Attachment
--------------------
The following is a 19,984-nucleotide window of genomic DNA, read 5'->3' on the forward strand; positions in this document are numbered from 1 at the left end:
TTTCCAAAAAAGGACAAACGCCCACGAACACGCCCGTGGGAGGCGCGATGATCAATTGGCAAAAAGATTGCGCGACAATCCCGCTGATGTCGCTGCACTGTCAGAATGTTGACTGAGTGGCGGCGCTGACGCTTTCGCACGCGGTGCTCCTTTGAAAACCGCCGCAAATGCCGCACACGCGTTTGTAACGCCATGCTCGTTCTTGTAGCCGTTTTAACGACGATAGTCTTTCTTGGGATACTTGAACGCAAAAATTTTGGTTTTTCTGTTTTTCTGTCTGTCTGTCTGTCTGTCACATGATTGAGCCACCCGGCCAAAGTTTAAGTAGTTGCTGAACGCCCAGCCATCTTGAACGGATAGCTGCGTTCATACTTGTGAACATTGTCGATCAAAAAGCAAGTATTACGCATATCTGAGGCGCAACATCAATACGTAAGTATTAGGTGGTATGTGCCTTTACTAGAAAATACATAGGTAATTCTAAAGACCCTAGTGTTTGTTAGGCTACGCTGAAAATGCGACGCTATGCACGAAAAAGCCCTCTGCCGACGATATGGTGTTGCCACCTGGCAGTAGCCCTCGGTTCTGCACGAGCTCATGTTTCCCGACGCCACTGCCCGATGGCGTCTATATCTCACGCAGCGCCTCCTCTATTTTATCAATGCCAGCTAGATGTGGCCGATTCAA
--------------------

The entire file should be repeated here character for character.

The following is a 19,984-nucleotide window of genomic DNA, read 5'->3' on the forward strand; positions in this document are numbered from 1 at the left end:
TTTCCAAAAAAGGACAAACGCCCACGAACACGCCCGTGGGAGGCGCGATGATCAATTGGCAAAAAGATTGCGCGACAATCCCGCTGATGTCGCTGCACTGTCAGAATGTTGACTGAGTGGCGGCGCTGACGCTTTCGCACGCGGTGCTCCTTTGAAAACCGCCGCAAATGCCGCACACGCGTTTGTAACGCCATGCTCGTTCTTGTAGCCGTTTTAACGACGATAGTCTTTCTTGGGATACTTGAACGCAAAAATTTTGGTTTTTCTGTTTTTCTGTCTGTCTGTCTGTCTGTCACATGATTGAGCCACCCGGCCAAAGTTTAAGTAGTTGCTGAACGCCCAGCCATCTTGAACGGATAGCTGCGTTCATACTTGTGAACATTGTCGATCAAAAAGCAAGTATTACGCATATCTGAGGCGCAACATCAATACGTAAGTATTAGGTGGTATGTGCCTTTACTAGAAAATACATAGGTAATTCTAAAGACCCTAGTGTTTGTTAGGCTACGCTGAAAATGCGACGCTATGCACGAAAAAGCCCTCTGCCGACGATATGGTGTTGCCACCTGGCAGTAGCCCTCGGTTCTGCACGAGCTCATGTTTCCCGACGCCACTGCCCGATGGCGTCTATATCTCACGCAGCGCCTCCTCTATTTTATCAATGCCAGCTAGATGTGGCCGATTCAA